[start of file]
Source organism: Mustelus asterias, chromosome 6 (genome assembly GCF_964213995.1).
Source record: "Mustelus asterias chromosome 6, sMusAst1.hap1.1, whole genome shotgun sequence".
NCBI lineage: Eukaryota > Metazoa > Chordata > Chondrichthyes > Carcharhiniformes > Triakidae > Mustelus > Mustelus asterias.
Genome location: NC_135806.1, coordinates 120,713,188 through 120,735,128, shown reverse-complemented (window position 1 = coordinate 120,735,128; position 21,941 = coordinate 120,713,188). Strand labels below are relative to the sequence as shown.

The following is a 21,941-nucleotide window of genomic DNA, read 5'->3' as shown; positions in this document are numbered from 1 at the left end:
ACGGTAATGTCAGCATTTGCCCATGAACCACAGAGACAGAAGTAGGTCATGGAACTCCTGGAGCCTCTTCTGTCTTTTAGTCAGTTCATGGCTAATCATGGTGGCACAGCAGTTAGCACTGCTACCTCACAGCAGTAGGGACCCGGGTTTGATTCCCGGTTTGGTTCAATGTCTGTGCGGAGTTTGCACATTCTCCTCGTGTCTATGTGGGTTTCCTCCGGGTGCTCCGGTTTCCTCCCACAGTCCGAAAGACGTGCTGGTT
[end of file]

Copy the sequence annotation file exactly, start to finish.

Source organism: Mustelus asterias, chromosome 6 (genome assembly GCF_964213995.1).
Source record: "Mustelus asterias chromosome 6, sMusAst1.hap1.1, whole genome shotgun sequence".
NCBI lineage: Eukaryota > Metazoa > Chordata > Chondrichthyes > Carcharhiniformes > Triakidae > Mustelus > Mustelus asterias.
Genome location: NC_135806.1, coordinates 120,713,188 through 120,735,128, shown reverse-complemented (window position 1 = coordinate 120,735,128; position 21,941 = coordinate 120,713,188). Strand labels below are relative to the sequence as shown.

The following is a 21,941-nucleotide window of genomic DNA, read 5'->3' as shown; positions in this document are numbered from 1 at the left end:
ACGGTAATGTCAGCATTTGCCCATGAACCACAGAGACAGAAGTAGGTCATGGAACTCCTGGAGCCTCTTCTGTCTTTTAGTCAGTTCATGGCTAATCATGGTGGCACAGCAGTTAGCACTGCTACCTCACAGCAGTAGGGACCCGGGTTTGATTCCCGGTTTGGTTCAATGTCTGTGCGGAGTTTGCACATTCTCCTCGTGTCTATGTGGGTTTCCTCCGGGTGCTCCGGTTTCCTCCCACAGTCCGAAAGACGTGCTGGTT